Putting the F-U-N in FUNRNACE!

A few of my loyal readers have shown interest in a behind-the-scenes look at how the environments are created, from sketch to the finished product. While I've handled this a bit in previous posts, let me take you through the process step-by-step, focusing on a single object in the cellar environment from Warnings at Waverly Academy: the furnace.

The cellar furnace played a dual role in the game - it not only had to add to the spooky atmosphere we were trying to create, it also was the scene of one of the game's puzzles. This meant I had to design a furnace with a lot of character that also had specific features (ten valves) that could be seen on a single game screen (so the player could solve it without navigating away). Sorta tricky.

After studying a LOT of reference photos of old, rusty furnaces, this is what I came up with:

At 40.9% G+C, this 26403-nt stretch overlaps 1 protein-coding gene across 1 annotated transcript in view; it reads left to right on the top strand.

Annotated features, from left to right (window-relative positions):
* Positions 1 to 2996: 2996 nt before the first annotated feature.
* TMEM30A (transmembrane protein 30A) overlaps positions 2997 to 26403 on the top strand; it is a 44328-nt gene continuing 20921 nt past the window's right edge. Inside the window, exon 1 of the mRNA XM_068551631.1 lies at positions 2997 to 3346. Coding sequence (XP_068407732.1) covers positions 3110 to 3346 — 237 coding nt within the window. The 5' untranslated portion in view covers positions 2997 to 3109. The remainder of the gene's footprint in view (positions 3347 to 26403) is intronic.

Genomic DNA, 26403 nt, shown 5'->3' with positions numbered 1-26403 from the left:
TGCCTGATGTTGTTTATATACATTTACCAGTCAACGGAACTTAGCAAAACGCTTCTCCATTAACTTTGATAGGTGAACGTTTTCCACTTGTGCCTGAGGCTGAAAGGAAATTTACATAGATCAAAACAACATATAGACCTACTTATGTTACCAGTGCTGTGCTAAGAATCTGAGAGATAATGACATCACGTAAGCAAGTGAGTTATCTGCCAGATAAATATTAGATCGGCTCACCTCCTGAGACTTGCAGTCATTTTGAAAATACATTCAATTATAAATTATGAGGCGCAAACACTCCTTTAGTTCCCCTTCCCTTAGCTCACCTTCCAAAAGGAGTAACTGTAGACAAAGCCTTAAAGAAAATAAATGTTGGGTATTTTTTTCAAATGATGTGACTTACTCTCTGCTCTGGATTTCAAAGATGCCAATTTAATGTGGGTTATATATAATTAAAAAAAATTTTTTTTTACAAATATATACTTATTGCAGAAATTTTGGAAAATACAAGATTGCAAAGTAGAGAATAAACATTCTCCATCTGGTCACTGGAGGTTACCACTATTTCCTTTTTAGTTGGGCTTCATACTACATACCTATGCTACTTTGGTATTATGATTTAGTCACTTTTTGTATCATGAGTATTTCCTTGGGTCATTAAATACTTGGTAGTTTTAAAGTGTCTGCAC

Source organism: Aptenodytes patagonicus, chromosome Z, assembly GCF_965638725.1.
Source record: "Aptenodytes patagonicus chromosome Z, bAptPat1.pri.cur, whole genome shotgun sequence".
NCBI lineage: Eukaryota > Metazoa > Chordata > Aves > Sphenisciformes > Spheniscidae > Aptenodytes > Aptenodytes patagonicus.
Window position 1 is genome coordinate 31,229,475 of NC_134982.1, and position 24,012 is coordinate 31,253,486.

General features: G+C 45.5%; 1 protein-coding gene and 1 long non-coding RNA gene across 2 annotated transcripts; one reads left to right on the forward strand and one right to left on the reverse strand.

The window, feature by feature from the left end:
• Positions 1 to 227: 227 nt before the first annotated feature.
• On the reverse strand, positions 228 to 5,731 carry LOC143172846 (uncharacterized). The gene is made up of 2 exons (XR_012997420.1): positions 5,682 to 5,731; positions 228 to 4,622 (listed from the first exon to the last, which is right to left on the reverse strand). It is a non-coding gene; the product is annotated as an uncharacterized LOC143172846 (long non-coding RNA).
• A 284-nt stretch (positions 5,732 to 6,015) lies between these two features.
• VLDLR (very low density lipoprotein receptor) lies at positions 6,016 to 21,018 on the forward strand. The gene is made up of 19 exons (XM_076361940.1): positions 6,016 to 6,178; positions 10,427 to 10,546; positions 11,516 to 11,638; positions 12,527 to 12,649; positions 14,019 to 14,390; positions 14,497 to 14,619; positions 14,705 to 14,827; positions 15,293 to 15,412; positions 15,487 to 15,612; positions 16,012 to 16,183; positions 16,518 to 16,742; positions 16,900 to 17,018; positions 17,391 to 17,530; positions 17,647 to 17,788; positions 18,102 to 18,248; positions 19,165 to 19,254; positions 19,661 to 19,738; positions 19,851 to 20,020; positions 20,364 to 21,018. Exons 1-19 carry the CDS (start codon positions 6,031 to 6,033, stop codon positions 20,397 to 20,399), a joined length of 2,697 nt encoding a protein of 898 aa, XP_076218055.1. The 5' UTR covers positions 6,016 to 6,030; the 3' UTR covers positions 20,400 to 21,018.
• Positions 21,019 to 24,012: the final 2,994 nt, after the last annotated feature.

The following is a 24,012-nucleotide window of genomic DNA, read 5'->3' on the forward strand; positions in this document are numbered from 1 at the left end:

If you squint really hard you can make out a skull shape to it. Squint harder.

I sent this to my 3-D partner (in this case the talented Josh Crandall), who created a model of the object (in yellow, below) and unwrapped its separate elements:

Next, I took the unwrapped file into Photoshop and created a 2-D texture for my 3-D partner to put on top of his model. In this case, since the furnace was supposedly constructed out of the same metal, the resulting texture ended up looking like a big rectangle of rust with some shaded bits here and there:

Doesn't look like much, right? But put it in the game environment, add some environmental effects, and viola: big, spooky, puzzling furnace:


And now I've got just a touch of bad news. I'm running out of interesting things to show you from games that have already been released, and I can't show you art from games that have yet to be released. So, until the next game is out, the Drewsday posts will be a bit more sporadic. However, once the new game is released I'll have just a TON of fun stuff to show you guys, so watch for that around... er... July? I think?

Anyway, Cheers!


Remember, you can always find me on Twitter and Etsy!

All the images in this post (except the header), © Copyright Her Interactive, Inc.